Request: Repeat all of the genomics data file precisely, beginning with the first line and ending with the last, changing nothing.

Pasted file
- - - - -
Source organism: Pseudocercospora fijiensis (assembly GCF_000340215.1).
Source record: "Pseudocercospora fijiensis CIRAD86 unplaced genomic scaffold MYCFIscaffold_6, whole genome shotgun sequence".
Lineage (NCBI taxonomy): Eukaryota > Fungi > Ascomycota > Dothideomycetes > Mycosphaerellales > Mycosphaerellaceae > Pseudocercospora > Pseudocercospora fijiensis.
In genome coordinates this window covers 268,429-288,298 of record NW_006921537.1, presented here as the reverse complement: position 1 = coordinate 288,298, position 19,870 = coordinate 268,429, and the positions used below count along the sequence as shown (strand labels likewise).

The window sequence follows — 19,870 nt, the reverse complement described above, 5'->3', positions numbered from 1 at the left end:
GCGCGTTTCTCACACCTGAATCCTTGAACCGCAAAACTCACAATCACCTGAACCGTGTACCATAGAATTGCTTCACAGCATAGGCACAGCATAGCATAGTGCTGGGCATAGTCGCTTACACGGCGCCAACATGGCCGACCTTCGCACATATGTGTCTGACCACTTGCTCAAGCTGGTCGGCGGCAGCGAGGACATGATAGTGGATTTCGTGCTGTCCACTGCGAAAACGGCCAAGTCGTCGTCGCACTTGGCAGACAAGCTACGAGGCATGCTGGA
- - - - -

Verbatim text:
Source organism: Pseudocercospora fijiensis (assembly GCF_000340215.1).
Source record: "Pseudocercospora fijiensis CIRAD86 unplaced genomic scaffold MYCFIscaffold_6, whole genome shotgun sequence".
Lineage (NCBI taxonomy): Eukaryota > Fungi > Ascomycota > Dothideomycetes > Mycosphaerellales > Mycosphaerellaceae > Pseudocercospora > Pseudocercospora fijiensis.
In genome coordinates this window covers 268,429-288,298 of record NW_006921537.1, presented here as the reverse complement: position 1 = coordinate 288,298, position 19,870 = coordinate 268,429, and the positions used below count along the sequence as shown (strand labels likewise).

The window sequence follows — 19,870 nt, the reverse complement described above, 5'->3', positions numbered from 1 at the left end:
GCGCGTTTCTCACACCTGAATCCTTGAACCGCAAAACTCACAATCACCTGAACCGTGTACCATAGAATTGCTTCACAGCATAGGCACAGCATAGCATAGTGCTGGGCATAGTCGCTTACACGGCGCCAACATGGCCGACCTTCGCACATATGTGTCTGACCACTTGCTCAAGCTGGTCGGCGGCAGCGAGGACATGATAGTGGATTTCGTGCTGTCCACTGCGAAAACGGCCAAGTCGTCGTCGCACTTGGCAGACAAGCTACGAGGCATGCTGGA